An Investigation Of The Influence Of Stereotypes And Culture On Gender And Sexuality
Stereotypes and culture play a significant role in how society perceives gender and non-heteronormative sexual orientations. This paper aims to explore how stereotypes influence societal mindsets and personal mindsets concerning gender. Also, it will evaluate the effectiveness of gender mainstreaming in tackling the adverse effects of these stereotypes. Finally, it will investigate how culture has evolved in its perception of non-heteronormative relationships. Stereotypes and norms not only place boundaries on how the opposite sex perceive each other but it also influences how people think of themselves. To challenge these fixated mindsets, a policy-making approach called gender mainstreaming has been introduced. However, gender mainstreaming has been very heavily criticized as corporations and countries adopt the approach to solely better their public image and not for social progression. Yet, it has been argued to be a very valuable tool in restoring the justice system of post-conflict societies and tackle gender inequality by reforming societal mindsets. Finally, people worldwide are beginning to accept non-heteronormative relationships which can be attributed to the rise of individualism.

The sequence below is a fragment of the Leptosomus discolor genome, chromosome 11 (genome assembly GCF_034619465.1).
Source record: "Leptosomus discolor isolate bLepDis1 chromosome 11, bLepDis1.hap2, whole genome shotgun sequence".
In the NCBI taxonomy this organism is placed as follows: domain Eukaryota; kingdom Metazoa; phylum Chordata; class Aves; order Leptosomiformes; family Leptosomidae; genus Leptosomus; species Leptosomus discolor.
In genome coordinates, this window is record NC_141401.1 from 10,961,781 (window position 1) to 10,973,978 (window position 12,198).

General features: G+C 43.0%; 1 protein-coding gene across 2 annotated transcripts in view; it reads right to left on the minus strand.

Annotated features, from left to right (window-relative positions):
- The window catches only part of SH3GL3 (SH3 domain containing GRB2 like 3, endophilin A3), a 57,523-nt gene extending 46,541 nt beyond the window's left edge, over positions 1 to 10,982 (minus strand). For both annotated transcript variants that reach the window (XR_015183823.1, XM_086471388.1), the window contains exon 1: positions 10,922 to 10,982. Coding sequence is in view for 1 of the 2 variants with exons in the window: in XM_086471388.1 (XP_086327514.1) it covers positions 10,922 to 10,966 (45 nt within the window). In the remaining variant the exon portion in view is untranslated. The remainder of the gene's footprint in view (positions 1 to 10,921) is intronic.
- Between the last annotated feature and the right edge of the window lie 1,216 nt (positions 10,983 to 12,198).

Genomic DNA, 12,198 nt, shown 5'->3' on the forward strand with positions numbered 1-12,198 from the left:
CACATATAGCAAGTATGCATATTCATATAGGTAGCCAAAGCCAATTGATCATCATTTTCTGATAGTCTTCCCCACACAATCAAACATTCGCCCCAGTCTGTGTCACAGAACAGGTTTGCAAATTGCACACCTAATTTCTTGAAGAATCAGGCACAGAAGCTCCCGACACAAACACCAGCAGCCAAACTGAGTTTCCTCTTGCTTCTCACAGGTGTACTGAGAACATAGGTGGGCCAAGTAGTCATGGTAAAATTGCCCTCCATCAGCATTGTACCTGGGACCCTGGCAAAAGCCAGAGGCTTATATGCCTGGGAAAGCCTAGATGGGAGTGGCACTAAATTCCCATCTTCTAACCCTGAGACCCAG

Gender stereotypes and norms can influence how people think concerning sex and gender. Brauch and colleagues found that gender stereotypes play a significant role in relationship goals and sexual attraction of men and women (1983). The research has found that stereotypes and norms have resulted in women formatting relationship goals which include assisting others and establishing the security of intimate relationships whereas men were impacted by stereotypes by placing low emotional investments in others. Furthermore, it is a stereotype that women are less competent than males and that they won’t be able to achieve the same successes as their male counterparts if they are in relationships (Devine & Markiewicz, 1990). These stereotypes can have an impact on the pursuit of a cross-sex relationship in the workplace and have resulted in women being more likely to lose their jobs than men as a result of these relationships (Devine & Markiewicz, 1990). This perception is assisted by the stereotype that women who engage in romantic relationships are compensating for their inferiority and thus the relationships are self-serving and selfish (Devine & Markiewicz, 1990). This is an example of the negative impact of stereotyping women as inferior or less capable to men and how these negative stereotypes can extend to impacting women’s lives for pursuing relationships in the workplace whereas men are less likely to face social condemnation for pursing the same thing. Another example of how stereotypes can influence how people think and perceive sex is fricative perception. Munson and colleagues have found that there are generational differences in how people distinguish between male and female voices (2018). These results can be explained by the ridged confines of gender norms in past decades which have been challenged by the rise of the idea of gender as being fluid nowadays making fricative perception more ambiguous. Gender norms and stereotypes also influence whom people perceive to be a victim and this was demonstrated in a sibling violence experiment by McCabe and colleagues (2010). The participants of the study perceived same-sex sibling violence and female to male-directed violence is more acceptable than male to female-directed violence which can stem from gender stereotypes.